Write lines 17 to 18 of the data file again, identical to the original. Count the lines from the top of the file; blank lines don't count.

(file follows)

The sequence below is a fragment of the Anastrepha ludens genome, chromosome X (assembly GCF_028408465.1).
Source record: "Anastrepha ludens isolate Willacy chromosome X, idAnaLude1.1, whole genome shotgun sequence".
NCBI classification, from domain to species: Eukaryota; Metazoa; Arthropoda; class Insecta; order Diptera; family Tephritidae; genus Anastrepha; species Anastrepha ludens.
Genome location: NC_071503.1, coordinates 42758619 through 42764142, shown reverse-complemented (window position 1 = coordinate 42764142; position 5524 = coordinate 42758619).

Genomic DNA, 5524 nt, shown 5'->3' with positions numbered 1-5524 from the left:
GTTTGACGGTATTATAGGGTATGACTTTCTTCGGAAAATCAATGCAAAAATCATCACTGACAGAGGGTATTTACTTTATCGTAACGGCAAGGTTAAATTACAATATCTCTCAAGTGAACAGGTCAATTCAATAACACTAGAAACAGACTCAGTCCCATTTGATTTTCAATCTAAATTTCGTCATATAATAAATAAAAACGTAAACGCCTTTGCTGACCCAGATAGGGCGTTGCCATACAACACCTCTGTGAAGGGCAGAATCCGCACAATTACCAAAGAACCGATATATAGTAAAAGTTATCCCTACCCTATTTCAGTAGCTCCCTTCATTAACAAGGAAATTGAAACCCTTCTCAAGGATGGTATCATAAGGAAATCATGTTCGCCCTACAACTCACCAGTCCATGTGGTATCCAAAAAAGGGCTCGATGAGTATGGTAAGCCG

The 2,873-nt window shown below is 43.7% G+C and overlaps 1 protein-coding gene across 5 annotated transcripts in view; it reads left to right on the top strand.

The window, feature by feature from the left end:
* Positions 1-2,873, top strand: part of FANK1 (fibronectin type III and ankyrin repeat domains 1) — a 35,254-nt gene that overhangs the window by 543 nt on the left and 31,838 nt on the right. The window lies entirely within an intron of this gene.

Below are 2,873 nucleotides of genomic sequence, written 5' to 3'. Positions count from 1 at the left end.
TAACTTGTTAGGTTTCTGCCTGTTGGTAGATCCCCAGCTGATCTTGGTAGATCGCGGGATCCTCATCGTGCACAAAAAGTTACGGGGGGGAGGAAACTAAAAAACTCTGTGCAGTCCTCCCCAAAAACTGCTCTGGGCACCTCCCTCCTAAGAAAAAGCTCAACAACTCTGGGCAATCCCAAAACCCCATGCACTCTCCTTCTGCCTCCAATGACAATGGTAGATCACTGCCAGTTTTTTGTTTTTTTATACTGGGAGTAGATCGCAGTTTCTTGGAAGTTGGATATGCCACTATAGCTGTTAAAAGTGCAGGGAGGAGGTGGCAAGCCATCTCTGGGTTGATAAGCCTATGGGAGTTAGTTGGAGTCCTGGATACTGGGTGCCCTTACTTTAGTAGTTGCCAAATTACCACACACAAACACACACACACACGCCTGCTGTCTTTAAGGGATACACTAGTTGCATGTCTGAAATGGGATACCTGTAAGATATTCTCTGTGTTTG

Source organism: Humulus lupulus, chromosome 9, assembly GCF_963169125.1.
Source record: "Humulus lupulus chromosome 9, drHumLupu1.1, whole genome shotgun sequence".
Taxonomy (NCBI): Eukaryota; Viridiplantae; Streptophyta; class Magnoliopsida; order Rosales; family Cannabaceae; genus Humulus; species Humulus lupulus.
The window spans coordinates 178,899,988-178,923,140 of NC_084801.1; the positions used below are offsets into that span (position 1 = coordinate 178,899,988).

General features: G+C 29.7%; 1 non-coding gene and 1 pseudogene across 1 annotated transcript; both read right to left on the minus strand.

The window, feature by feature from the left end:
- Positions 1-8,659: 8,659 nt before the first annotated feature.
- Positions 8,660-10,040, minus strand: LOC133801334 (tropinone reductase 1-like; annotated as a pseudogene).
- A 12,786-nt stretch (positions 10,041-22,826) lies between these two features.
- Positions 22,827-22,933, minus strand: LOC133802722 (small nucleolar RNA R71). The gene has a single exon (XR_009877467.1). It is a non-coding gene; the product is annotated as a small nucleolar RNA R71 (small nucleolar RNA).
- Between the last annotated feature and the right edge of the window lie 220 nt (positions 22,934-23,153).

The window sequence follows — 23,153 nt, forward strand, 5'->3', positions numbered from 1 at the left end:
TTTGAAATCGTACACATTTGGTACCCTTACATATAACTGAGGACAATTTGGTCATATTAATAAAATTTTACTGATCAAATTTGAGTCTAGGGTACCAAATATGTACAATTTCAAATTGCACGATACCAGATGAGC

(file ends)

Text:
The window, feature by feature from the left end:
- Positions 1-8,659: 8,659 nt before the first annotated feature.